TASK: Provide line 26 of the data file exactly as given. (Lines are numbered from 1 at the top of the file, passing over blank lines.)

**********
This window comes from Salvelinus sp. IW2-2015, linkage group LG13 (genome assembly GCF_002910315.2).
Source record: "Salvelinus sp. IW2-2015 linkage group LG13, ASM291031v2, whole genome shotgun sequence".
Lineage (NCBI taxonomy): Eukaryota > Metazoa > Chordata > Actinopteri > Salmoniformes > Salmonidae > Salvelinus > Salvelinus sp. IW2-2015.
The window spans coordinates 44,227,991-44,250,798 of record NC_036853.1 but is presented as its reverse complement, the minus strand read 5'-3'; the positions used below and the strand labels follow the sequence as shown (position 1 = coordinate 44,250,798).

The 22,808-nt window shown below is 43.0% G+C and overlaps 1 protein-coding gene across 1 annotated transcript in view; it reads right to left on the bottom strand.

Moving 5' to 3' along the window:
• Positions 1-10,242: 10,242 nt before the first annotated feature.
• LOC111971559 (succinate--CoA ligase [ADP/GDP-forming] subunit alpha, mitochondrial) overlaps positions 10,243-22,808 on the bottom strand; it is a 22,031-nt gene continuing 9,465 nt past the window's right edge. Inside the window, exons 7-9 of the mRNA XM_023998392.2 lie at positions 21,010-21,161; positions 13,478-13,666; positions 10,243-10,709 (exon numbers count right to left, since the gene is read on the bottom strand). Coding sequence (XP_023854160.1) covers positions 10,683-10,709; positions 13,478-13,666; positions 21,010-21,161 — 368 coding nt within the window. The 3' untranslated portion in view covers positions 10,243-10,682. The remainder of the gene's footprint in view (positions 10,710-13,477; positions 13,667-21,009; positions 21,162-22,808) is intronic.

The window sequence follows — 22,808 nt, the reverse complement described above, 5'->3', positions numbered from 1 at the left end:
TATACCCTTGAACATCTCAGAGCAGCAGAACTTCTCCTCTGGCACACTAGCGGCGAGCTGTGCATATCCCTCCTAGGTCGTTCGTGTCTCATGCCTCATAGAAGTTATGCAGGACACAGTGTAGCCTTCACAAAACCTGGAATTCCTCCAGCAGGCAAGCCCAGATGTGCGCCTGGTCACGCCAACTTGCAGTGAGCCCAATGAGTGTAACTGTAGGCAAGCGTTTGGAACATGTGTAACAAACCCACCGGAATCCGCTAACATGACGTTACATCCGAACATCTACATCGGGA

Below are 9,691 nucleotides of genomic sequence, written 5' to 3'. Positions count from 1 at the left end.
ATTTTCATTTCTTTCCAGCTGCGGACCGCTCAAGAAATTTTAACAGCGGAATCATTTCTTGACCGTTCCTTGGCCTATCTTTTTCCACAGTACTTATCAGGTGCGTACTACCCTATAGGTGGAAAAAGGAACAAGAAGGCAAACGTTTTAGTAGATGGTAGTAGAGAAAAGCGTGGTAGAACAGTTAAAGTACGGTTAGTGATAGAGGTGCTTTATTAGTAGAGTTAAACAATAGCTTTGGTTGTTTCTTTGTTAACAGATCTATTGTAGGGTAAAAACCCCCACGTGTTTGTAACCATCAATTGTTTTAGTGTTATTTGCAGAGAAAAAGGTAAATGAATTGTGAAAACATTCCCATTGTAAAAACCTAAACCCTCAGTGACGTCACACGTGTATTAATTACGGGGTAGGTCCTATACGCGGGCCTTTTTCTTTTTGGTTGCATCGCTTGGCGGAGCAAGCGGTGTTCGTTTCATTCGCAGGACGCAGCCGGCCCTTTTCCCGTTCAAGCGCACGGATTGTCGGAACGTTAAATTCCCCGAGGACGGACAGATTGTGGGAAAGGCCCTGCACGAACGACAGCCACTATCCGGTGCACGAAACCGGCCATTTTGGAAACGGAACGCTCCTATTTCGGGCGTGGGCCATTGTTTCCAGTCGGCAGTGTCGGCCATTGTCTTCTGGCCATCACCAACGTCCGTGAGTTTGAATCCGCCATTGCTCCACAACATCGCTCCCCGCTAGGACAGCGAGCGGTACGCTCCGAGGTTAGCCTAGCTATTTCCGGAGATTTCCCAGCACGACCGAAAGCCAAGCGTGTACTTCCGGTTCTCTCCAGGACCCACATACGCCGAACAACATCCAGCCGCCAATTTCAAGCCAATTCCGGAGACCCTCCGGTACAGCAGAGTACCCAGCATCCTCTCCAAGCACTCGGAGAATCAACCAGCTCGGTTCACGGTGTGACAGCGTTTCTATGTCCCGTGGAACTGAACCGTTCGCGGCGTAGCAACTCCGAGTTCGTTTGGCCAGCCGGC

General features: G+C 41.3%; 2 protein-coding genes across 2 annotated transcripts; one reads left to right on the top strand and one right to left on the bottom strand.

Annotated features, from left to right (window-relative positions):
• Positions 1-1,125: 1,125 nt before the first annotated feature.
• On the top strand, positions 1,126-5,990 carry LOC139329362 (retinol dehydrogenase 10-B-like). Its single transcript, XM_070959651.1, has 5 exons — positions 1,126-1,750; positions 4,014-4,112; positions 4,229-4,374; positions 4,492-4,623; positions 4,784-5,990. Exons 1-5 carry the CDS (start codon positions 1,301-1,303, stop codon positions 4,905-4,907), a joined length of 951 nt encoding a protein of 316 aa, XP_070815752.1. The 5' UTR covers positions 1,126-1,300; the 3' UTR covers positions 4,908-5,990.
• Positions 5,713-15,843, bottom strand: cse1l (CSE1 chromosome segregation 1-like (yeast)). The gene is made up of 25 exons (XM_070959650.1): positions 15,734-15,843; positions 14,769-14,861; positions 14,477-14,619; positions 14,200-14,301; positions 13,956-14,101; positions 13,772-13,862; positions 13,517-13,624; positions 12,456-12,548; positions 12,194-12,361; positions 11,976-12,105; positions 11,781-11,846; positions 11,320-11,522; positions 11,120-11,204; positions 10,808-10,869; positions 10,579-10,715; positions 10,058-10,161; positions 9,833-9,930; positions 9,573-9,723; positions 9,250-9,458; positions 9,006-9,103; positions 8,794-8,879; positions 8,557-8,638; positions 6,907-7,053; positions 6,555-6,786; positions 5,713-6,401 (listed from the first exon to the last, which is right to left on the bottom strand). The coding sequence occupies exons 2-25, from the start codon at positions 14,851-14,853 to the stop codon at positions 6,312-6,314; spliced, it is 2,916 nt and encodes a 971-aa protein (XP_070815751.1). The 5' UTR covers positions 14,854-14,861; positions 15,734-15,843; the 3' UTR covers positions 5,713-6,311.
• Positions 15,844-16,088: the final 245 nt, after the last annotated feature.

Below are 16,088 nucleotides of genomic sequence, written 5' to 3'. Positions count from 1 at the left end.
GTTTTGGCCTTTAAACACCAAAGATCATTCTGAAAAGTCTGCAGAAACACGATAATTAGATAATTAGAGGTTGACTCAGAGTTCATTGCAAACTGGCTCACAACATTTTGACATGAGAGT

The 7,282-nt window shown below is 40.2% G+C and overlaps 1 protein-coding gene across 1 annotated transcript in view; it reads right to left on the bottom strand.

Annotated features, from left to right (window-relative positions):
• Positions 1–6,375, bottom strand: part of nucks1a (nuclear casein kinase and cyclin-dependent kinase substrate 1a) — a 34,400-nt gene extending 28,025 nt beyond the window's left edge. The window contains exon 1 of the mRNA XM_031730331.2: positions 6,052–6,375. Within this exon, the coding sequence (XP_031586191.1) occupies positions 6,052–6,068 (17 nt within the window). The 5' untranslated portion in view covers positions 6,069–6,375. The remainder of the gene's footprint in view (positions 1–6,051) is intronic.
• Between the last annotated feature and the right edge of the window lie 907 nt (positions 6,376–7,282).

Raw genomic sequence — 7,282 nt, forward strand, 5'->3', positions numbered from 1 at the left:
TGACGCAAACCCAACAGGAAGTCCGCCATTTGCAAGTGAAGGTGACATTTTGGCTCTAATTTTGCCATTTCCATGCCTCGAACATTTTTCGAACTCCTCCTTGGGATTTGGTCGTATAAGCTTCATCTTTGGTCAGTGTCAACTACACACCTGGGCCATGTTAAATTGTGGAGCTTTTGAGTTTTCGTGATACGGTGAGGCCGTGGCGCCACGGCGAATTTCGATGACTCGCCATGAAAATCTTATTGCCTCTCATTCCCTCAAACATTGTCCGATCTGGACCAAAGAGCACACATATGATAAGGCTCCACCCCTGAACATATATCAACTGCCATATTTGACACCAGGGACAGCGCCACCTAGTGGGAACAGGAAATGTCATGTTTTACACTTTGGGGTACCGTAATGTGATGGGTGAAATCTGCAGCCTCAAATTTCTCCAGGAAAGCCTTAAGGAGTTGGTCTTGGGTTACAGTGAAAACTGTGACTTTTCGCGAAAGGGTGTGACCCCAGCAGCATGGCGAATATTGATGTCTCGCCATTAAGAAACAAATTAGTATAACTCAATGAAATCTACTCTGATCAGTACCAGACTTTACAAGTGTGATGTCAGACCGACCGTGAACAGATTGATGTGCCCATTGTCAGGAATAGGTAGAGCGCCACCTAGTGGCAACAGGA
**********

TGACGCAAACCCAACAGGAAGTCCGCCATTTGCAAGTGAAGGTGACATTTTGGCTCTAATTTTGCCATTTCCATGCCTCGAACATTTTTCGAACTCCTCCTTGGGATTTGGTCGTATAAGCTTCATCTTTGGTCAGTGTCAACTACACACCTGGGCCATGTTAAATTGTGGAGCTTTTGAGTTTTCGTGATACGGTGAGGCCGTGGCGCCACGGCGAATTTCGATGACTCGCCATGAAAATCTTATTGCCTCTCATTCCCTCAAACATTGTCCGATCTGGACCAAAGAGCACACATATGATAAGGCTCCACCCCTGAACATATATCAACTGCCATATTTGACACCAGGGACAGCGCCACCTAGTGGGAACAGGAAATGTCATGTTTTACACTTTGGGGTACCGTAATGTGATGGGTGAAATCTGCAGCCTCAAATTTCTCCAGGAAAGCCTTAAGGAGTTGGTCTTGGGTTACAGTGAAAACTGTGACTTTTCGCGAAAGGGTGTGACCCCAGCAGCATGGCGAATATTGATGTCTCGCCATTAAGAAACAAATTAGTATAACTCAATGAAATCTACTCTGATCAGTACCAGACTTTACAAGTGTGATGTCAGACCGACCGTGAACAGATTGATGTGCCCATTGTCAGGAATAGGTAGAGCGCCACCTAGTGGCAACAGGA